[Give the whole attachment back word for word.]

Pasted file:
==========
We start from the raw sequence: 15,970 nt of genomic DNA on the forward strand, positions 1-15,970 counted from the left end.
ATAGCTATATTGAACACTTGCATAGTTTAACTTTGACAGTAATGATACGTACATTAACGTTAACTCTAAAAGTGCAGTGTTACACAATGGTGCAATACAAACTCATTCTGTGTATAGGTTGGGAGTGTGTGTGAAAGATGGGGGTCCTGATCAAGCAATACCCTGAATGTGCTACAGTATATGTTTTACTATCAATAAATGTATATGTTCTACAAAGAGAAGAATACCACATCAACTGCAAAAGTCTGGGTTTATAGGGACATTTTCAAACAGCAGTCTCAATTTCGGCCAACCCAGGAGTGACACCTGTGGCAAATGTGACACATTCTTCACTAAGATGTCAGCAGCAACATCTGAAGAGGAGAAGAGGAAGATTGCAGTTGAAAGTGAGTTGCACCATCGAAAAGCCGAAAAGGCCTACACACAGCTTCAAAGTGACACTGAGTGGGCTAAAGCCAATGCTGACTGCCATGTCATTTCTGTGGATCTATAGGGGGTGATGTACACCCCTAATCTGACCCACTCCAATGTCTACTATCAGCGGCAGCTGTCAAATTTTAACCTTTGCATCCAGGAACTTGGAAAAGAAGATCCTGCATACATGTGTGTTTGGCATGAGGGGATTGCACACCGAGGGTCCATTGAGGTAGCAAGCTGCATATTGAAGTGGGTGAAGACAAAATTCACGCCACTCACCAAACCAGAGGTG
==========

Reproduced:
We start from the raw sequence: 15,970 nt of genomic DNA on the forward strand, positions 1-15,970 counted from the left end.
ATAGCTATATTGAACACTTGCATAGTTTAACTTTGACAGTAATGATACGTACATTAACGTTAACTCTAAAAGTGCAGTGTTACACAATGGTGCAATACAAACTCATTCTGTGTATAGGTTGGGAGTGTGTGTGAAAGATGGGGGTCCTGATCAAGCAATACCCTGAATGTGCTACAGTATATGTTTTACTATCAATAAATGTATATGTTCTACAAAGAGAAGAATACCACATCAACTGCAAAAGTCTGGGTTTATAGGGACATTTTCAAACAGCAGTCTCAATTTCGGCCAACCCAGGAGTGACACCTGTGGCAAATGTGACACATTCTTCACTAAGATGTCAGCAGCAACATCTGAAGAGGAGAAGAGGAAGATTGCAGTTGAAAGTGAGTTGCACCATCGAAAAGCCGAAAAGGCCTACACACAGCTTCAAAGTGACACTGAGTGGGCTAAAGCCAATGCTGACTGCCATGTCATTTCTGTGGATCTATAGGGGGTGATGTACACCCCTAATCTGACCCACTCCAATGTCTACTATCAGCGGCAGCTGTCAAATTTTAACCTTTGCATCCAGGAACTTGGAAAAGAAGATCCTGCATACATGTGTGTTTGGCATGAGGGGATTGCACACCGAGGGTCCATTGAGGTAGCAAGCTGCATATTGAAGTGGGTGAAGACAAAATTCACGCCACTCACCAAACCAGAGGTG